The newest cigar coming from Arturo Fuente is a passion project with charity at its heart. Arturo Fuente Rare Pink is a line of shaped cigars (including one that’s a hybrid of a lancero and a figurado) made with Ecuadoran wrappers and a hint of Nicaraguan tobacco in the filler. A portion of the sales of each box sold in 2020 will go to the fight against breast cancer.
“The theme is pink,” said Carlos Fuente Jr. during a video call with Cigar Aficionado. “The boxes are so unique. It’s a gift for my daughter, and my mother, and my sister, and all the women in my life. I wanted to do something for my daughter.”
The cigar project was created to benefit breast cancer research, a project dear to Liana Fuente, Carlos Fuente Jr.’s daughter, who is deeply involved in the family business. Liana lost two family members to the disease, the second-most common cancer in the U.S. and one that kills more than 40,000 women a year in America.
“July 30th, 2019, we lost our grandmother, Lidia Diaz, to stage four breast cancer. My grandmother was the light of my eyes and the glue in our family,” Liana wrote on the American Cancer Society website. “My aunt, Nory, whom I loved with all my heart also lost the battle to cancer almost 15 years ago. I still feel like it was yesterday. I vowed to her, that very day, I would do my part to make a change.”
Inspired by Liana, Fuente Jr. decided to create a line of cigars around the color pink, the official color of breast cancer awareness, and in 2020 Fuente will donate $13 from the sale of every box of Pinks to The American Cancer Society—Making Strides Against Breast Cancer. Liana was born on the 6th, and Fuente Jr.’s mother Anna was born on the 7th, and the two numbers combine for 13. “And 13 is my father’s number,” said Fuente Jr., referring to Carlos Fuente Sr., who died in 2016. “This is all done from the heart.”
While all the Arturo Fuente Rare Pinks are perfectos and are technically part of its Hemingway line of shaped cigars, the word Hemingway is played down on the packaging, said Fuente Jr., and the Rare Pinks have a different tobacco blend. Most Hemingways have Cameroon wrappers, but these new cigars are made with wrappers that are grown by Oliva Tobacco Co. in Ecuador, using a special seed from John Oliva Jr., said Fuente. The wrapper comes from the Oliva farm known as La Mecca, where Oliva first grew the wrappers for the Ashton Virgin Sun Grown. Fuente even revealed that the filler blend has a touch of tobaccos from Fuente’s farm in Estelí, Nicaragua.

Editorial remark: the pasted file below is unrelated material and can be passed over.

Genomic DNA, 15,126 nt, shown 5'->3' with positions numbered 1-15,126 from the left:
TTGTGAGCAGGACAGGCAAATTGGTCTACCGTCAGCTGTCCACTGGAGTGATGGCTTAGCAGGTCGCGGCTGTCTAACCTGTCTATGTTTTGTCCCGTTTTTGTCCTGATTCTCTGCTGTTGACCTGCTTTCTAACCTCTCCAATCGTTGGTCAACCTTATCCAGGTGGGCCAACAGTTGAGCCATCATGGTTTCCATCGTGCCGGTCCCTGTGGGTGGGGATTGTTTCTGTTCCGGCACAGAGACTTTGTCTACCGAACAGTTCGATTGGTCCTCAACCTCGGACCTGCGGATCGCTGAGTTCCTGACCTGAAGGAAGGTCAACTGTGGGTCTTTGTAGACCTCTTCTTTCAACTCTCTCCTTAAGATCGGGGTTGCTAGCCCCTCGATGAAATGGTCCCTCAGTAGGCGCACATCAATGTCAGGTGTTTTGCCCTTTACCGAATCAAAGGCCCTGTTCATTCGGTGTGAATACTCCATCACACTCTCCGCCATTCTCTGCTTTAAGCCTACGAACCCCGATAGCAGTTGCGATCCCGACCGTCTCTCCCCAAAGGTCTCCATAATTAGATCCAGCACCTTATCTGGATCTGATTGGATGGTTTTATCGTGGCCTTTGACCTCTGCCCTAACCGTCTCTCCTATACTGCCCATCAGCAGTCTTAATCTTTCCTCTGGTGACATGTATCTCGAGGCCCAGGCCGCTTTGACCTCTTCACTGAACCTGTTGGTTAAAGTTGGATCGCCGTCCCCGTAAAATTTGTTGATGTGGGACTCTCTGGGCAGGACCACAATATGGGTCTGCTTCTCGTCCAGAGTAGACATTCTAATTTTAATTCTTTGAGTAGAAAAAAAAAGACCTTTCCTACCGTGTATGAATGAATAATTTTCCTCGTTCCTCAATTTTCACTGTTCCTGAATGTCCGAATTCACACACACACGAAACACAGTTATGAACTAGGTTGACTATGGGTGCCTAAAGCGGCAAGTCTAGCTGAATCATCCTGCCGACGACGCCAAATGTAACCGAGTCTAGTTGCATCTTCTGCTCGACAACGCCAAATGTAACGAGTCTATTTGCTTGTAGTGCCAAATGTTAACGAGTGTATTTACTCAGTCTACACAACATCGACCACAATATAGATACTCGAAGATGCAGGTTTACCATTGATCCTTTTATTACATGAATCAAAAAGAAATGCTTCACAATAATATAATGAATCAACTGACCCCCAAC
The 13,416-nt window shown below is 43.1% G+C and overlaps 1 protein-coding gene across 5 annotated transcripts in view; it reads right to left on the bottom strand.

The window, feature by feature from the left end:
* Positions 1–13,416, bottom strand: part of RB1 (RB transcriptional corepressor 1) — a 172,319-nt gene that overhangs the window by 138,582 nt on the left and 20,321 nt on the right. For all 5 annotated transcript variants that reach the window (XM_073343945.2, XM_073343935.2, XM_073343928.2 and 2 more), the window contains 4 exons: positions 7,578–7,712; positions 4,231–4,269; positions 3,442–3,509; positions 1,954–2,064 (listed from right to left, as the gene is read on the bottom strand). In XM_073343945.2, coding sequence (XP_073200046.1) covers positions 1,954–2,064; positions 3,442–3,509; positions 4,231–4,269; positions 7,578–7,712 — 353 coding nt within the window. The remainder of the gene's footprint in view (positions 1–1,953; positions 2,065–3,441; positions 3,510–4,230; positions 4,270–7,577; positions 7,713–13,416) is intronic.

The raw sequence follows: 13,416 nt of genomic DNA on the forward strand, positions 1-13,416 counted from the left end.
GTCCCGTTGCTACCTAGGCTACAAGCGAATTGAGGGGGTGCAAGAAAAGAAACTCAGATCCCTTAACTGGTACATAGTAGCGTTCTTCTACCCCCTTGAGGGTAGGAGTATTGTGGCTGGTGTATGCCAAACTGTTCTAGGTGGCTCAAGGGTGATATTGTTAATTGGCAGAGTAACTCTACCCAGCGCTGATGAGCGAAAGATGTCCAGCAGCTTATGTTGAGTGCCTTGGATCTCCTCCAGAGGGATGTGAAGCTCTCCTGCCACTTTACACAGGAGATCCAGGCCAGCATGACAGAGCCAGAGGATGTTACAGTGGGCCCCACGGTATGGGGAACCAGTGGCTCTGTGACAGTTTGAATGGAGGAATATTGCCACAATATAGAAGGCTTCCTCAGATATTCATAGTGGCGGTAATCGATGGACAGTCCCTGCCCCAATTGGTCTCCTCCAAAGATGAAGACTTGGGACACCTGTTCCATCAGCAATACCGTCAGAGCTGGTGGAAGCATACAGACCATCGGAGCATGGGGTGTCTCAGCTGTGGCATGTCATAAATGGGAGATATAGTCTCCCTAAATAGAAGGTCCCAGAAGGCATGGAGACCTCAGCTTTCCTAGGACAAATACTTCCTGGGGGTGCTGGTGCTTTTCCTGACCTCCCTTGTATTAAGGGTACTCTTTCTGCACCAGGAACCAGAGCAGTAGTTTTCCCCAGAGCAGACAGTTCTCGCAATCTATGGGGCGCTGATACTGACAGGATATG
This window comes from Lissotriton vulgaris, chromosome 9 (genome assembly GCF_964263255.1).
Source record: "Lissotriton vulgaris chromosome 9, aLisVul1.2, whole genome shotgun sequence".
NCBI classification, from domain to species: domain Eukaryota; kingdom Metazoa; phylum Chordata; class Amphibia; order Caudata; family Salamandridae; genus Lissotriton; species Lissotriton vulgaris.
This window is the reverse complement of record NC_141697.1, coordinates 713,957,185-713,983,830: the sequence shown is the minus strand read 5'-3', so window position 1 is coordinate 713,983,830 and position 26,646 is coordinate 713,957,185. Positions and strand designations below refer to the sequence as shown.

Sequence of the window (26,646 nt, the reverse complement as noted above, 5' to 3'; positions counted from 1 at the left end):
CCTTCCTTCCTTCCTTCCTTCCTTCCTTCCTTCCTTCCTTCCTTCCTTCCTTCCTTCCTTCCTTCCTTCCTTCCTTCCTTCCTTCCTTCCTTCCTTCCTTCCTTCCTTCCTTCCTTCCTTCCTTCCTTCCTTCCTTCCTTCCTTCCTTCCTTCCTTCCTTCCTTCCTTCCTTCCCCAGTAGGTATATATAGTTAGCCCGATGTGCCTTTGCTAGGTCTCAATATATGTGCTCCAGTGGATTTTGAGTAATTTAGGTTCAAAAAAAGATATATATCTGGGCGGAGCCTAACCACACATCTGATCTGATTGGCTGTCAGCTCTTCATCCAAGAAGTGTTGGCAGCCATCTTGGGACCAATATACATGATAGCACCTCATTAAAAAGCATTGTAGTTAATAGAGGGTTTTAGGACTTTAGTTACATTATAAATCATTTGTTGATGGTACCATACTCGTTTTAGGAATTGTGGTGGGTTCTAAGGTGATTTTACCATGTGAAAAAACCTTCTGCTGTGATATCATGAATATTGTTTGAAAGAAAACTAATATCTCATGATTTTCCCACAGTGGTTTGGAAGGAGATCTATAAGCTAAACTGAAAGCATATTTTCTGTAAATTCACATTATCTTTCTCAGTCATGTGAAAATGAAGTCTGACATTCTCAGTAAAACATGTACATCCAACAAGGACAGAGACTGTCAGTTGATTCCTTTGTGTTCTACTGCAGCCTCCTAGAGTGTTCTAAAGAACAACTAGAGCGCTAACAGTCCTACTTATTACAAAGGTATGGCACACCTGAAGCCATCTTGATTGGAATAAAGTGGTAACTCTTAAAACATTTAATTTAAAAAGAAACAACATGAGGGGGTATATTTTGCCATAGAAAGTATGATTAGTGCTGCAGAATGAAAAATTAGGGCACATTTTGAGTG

“This is not a small production,” he said, saying that there will be 500 boxes of each size of Rare Pinks for 2020. Four sizes are coming out first, with two sizes coming out later. Suggested retail prices will range from $7.50 to $12 per cigar.
There’s a considerable amount of secrecy around Rare Pink, and Fuente was only sharing some of the details. “Some are Hemingway sizes,” he said, teasing that one will be like the Hemingway Work of Art, another like the Short Story. He teased one new size, a lancero figurado. The cigars have a theme reminiscent of stories, with one size dubbed Happy Ending. “Every story needs a happy ending,” said Fuente with a smile.
The cigars were supposed to be on sale already, but as with just about everything in 2020, they were delayed due to the pandemic.
Color has been a big part of the Arturo Fuente story for decades. Looking back at when the company first began making cigars in the Dominican Republic in 1980, it used the color green for its Montesino brand. Later, the Fuente Fuente OpusX (released in 1995) became known for its vibrant red cigar bands trimmed with ornate gold detailing. When that cigar turned 20, Fuente turned to blue to commemorate the anniversary.
The Rare Pinks are scheduled to ship on November 18, which is the 25th anniversary of the release of Fuente Fuente OpusX on November 18, 1995.